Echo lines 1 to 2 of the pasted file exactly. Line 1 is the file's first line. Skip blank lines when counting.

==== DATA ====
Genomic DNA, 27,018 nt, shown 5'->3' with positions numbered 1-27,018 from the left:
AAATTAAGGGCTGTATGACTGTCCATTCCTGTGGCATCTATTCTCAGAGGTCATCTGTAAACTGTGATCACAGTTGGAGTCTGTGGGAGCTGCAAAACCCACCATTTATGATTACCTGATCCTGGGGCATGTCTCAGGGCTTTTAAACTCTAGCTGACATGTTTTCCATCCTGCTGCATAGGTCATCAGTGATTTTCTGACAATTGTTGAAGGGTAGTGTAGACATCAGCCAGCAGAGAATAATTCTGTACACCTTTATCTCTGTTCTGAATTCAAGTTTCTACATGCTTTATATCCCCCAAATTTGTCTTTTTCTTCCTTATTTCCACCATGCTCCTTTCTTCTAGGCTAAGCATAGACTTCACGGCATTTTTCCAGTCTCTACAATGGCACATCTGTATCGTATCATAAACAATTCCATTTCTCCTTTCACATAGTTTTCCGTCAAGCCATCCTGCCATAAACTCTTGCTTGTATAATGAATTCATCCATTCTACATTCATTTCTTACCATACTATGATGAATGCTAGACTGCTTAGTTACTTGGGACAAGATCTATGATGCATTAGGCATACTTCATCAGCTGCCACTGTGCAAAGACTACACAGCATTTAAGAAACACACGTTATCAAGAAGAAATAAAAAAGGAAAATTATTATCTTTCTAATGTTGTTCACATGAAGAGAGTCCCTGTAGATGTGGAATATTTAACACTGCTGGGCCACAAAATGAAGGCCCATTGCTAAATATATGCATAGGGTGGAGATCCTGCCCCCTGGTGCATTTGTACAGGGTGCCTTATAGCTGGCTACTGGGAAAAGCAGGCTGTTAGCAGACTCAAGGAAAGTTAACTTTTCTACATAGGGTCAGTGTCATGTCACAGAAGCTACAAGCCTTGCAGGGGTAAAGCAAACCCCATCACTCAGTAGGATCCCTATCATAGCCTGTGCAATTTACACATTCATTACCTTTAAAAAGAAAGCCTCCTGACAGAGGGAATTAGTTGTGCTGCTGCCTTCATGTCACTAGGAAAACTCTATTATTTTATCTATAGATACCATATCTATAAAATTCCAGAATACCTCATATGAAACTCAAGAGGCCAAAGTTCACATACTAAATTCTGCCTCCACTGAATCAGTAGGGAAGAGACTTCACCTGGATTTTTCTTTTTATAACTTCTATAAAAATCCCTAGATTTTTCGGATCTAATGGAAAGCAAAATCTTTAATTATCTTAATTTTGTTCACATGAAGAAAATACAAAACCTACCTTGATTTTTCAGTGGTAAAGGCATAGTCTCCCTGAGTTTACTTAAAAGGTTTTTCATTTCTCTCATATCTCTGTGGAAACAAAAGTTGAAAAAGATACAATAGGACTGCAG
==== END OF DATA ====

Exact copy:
Genomic DNA, 27,018 nt, shown 5'->3' with positions numbered 1-27,018 from the left:
AAATTAAGGGCTGTATGACTGTCCATTCCTGTGGCATCTATTCTCAGAGGTCATCTGTAAACTGTGATCACAGTTGGAGTCTGTGGGAGCTGCAAAACCCACCATTTATGATTACCTGATCCTGGGGCATGTCTCAGGGCTTTTAAACTCTAGCTGACATGTTTTCCATCCTGCTGCATAGGTCATCAGTGATTTTCTGACAATTGTTGAAGGGTAGTGTAGACATCAGCCAGCAGAGAATAATTCTGTACACCTTTATCTCTGTTCTGAATTCAAGTTTCTACATGCTTTATATCCCCCAAATTTGTCTTTTTCTTCCTTATTTCCACCATGCTCCTTTCTTCTAGGCTAAGCATAGACTTCACGGCATTTTTCCAGTCTCTACAATGGCACATCTGTATCGTATCATAAACAATTCCATTTCTCCTTTCACATAGTTTTCCGTCAAGCCATCCTGCCATAAACTCTTGCTTGTATAATGAATTCATCCATTCTACATTCATTTCTTACCATACTATGATGAATGCTAGACTGCTTAGTTACTTGGGACAAGATCTATGATGCATTAGGCATACTTCATCAGCTGCCACTGTGCAAAGACTACACAGCATTTAAGAAACACACGTTATCAAGAAGAAATAAAAAAGGAAAATTATTATCTTTCTAATGTTGTTCACATGAAGAGAGTCCCTGTAGATGTGGAATATTTAACACTGCTGGGCCACAAAATGAAGGCCCATTGCTAAATATATGCATAGGGTGGAGATCCTGCCCCCTGGTGCATTTGTACAGGGTGCCTTATAGCTGGCTACTGGGAAAAGCAGGCTGTTAGCAGACTCAAGGAAAGTTAACTTTTCTACATAGGGTCAGTGTCATGTCACAGAAGCTACAAGCCTTGCAGGGGTAAAGCAAACCCCATCACTCAGTAGGATCCCTATCATAGCCTGTGCAATTTACACATTCATTACCTTTAAAAAGAAAGCCTCCTGACAGAGGGAATTAGTTGTGCTGCTGCCTTCATGTCACTAGGAAAACTCTATTATTTTATCTATAGATACCATATCTATAAAATTCCAGAATACCTCATATGAAACTCAAGAGGCCAAAGTTCACATACTAAATTCTGCCTCCACTGAATCAGTAGGGAAGAGACTTCACCTGGATTTTTCTTTTTATAACTTCTATAAAAATCCCTAGATTTTTCGGATCTAATGGAAAGCAAAATCTTTAATTATCTTAATTTTGTTCACATGAAGAAAATACAAAACCTACCTTGATTTTTCAGTGGTAAAGGCATAGTCTCCCTGAGTTTACTTAAAAGGTTTTTCATTTCTCTCATATCTCTGTGGAAACAAAAGTTGAAAAAGATACAATAGGACTGCAG